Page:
“After this Paul left Athens and went to Corinth. And he found a Jew named Aquila, a native of Pontus, recently come from Italy with his wife Priscilla, because Claudius had commanded all the Jews to leave Rome. And he went to see them, and because he was of the same trade he stayed with them and worked, for they were tentmakers by trade.” Acts 18:1-3 ESV
Through the Bible, Acts 18-19
I came across a fascinating article on the Associates for Biblical Research website about the Isthmian Games, held every four years in and around the city of Corinth.
The Isthmian Games were a big deal, second only in prestige to the Olympics in Athens. Kind of like the World Cup, Corinth was a sports crazy town (think Boston). People came from all over the world to watch the Games, which consisted of boxing, running, the discus throw, and even singing.
This paragraph in particular caught my imagination:
Since there were no permanent accommodations at the site, the people stayed in tents in the surrounding fields. Fixing or selling tents would have given Paul and his new found colleagues, Aquila and Priscilla, ample employment as well as opportunities to share the gospel with those attending the Games.
I know the cliche is “The Lord works in mysterious ways, ” but that isn’t always the case. He also works in obvious, pragmatic ways. How strategic of the Lord to transform a Pharisee from a Hellenistic city like Tarsus into a missionary! He would be able to reason with Jews and philosophize with Greeks. Make him a Roman citizen so he can play that card when he gets arrested.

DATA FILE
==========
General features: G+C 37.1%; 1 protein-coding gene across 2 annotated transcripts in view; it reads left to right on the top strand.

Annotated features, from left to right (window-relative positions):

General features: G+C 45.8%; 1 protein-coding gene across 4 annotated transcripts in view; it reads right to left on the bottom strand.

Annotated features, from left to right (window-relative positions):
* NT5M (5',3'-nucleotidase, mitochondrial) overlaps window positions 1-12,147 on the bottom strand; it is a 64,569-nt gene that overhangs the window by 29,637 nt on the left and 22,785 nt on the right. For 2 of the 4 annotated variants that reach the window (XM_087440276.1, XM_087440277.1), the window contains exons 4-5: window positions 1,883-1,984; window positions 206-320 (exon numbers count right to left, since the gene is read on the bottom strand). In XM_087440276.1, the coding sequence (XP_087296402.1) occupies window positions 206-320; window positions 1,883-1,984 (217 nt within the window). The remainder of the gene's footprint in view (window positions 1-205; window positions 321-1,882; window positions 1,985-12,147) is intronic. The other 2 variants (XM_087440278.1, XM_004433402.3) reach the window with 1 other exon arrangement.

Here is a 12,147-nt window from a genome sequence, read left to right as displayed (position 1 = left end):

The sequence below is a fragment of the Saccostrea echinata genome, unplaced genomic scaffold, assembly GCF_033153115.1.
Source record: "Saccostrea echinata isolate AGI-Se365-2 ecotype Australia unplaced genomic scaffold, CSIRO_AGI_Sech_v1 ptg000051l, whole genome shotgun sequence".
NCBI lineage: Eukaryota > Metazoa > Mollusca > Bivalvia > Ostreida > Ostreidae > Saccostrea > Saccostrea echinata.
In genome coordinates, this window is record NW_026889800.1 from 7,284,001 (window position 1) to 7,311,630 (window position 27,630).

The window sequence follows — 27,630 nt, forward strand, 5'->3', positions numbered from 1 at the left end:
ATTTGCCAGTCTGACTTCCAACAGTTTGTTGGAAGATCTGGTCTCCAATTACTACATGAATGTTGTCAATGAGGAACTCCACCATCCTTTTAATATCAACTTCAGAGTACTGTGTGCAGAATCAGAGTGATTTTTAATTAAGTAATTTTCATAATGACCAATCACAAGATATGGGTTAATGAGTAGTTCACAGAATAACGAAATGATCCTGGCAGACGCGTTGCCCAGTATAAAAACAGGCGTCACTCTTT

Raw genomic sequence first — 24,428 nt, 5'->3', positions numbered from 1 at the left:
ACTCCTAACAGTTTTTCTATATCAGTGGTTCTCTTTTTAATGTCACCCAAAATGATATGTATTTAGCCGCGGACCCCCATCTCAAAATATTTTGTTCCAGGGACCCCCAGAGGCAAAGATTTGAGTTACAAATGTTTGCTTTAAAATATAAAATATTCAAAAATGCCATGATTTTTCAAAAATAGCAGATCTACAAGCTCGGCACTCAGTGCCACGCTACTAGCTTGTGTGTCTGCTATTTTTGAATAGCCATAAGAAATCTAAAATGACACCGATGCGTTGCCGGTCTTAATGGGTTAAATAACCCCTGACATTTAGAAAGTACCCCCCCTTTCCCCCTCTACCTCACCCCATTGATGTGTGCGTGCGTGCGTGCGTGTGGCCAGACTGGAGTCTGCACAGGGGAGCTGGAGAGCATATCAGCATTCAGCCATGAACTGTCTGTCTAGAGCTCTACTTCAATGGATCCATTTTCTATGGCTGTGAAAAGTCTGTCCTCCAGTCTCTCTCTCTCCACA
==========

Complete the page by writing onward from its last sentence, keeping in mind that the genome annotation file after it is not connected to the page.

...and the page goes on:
Oh, and this too: make him a tent maker and send him to a sports crazed city! Even better, hook him up with a believing couple like Priscilla and Aquila, who not only are grounded enough in the faith to teach Apollos, but they can also be an emotional encouragement to Paul.
Then, the coup de grace: make them tent makers too! Then they can work together, fund the ministry, and rub shoulders with thousands of sports fans!
Beloved, what God is doing in your life may not be obvious, but that doesn’t mean it’s mysterious. You can trust that He is never capricious, never whimsical, and always purposeful. He is thinking a thousand moves ahead on three billion chessboards, playing every game simultaneously. We can trust that He knows what he’s doing.
And, when we’ve been there ten thousand years, it will be obvious to us, too.